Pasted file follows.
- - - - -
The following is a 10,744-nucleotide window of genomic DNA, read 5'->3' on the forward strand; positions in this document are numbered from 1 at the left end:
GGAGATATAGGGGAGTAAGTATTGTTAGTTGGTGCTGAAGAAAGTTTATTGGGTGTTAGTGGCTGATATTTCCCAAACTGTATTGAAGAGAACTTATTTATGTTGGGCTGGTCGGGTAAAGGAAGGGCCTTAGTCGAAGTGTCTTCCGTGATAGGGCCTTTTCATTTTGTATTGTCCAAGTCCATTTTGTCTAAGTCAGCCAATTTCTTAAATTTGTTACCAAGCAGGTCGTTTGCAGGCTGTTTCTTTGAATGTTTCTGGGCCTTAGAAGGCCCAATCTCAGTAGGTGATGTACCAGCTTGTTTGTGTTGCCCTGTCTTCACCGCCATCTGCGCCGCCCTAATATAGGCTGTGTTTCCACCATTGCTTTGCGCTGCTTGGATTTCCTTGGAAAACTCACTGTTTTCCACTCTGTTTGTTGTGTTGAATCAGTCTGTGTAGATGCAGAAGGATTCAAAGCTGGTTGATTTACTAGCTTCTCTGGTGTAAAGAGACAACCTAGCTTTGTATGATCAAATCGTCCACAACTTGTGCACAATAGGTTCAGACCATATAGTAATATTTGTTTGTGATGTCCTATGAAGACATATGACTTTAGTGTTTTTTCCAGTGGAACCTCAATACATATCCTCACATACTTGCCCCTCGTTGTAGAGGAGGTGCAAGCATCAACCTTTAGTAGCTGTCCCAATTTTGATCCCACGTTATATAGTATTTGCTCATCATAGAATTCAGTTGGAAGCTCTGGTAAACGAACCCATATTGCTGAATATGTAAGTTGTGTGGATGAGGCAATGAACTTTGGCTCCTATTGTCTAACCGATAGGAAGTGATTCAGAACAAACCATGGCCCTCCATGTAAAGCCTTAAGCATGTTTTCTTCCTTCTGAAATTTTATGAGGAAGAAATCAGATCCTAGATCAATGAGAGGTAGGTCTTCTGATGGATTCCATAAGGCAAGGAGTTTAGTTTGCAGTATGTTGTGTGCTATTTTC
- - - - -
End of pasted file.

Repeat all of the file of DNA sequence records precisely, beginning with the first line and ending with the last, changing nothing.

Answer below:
The following is a 10,744-nucleotide window of genomic DNA, read 5'->3' on the forward strand; positions in this document are numbered from 1 at the left end:
GGAGATATAGGGGAGTAAGTATTGTTAGTTGGTGCTGAAGAAAGTTTATTGGGTGTTAGTGGCTGATATTTCCCAAACTGTATTGAAGAGAACTTATTTATGTTGGGCTGGTCGGGTAAAGGAAGGGCCTTAGTCGAAGTGTCTTCCGTGATAGGGCCTTTTCATTTTGTATTGTCCAAGTCCATTTTGTCTAAGTCAGCCAATTTCTTAAATTTGTTACCAAGCAGGTCGTTTGCAGGCTGTTTCTTTGAATGTTTCTGGGCCTTAGAAGGCCCAATCTCAGTAGGTGATGTACCAGCTTGTTTGTGTTGCCCTGTCTTCACCGCCATCTGCGCCGCCCTAATATAGGCTGTGTTTCCACCATTGCTTTGCGCTGCTTGGATTTCCTTGGAAAACTCACTGTTTTCCACTCTGTTTGTTGTGTTGAATCAGTCTGTGTAGATGCAGAAGGATTCAAAGCTGGTTGATTTACTAGCTTCTCTGGTGTAAAGAGACAACCTAGCTTTGTATGATCAAATCGTCCACAACTTGTGCACAATAGGTTCAGACCATATAGTAATATTTGTTTGTGATGTCCTATGAAGACATATGACTTTAGTGTTTTTTCCAGTGGAACCTCAATACATATCCTCACATACTTGCCCCTCGTTGTAGAGGAGGTGCAAGCATCAACCTTTAGTAGCTGTCCCAATTTTGATCCCACGTTATATAGTATTTGCTCATCATAGAATTCAGTTGGAAGCTCTGGTAAACGAACCCATATTGCTGAATATGTAAGTTGTGTGGATGAGGCAATGAACTTTGGCTCCTATTGTCTAACCGATAGGAAGTGATTCAGAACAAACCATGGCCCTCCATGTAAAGCCTTAAGCATGTTTTCTTCCTTCTGAAATTTTATGAGGAAGAAATCAGATCCTAGATCAATGAGAGGTAGGTCTTCTGATGGATTCCATAAGGCAAGGAGTTTAGTTTGCAGTATGTTGTGTGCTATTTTC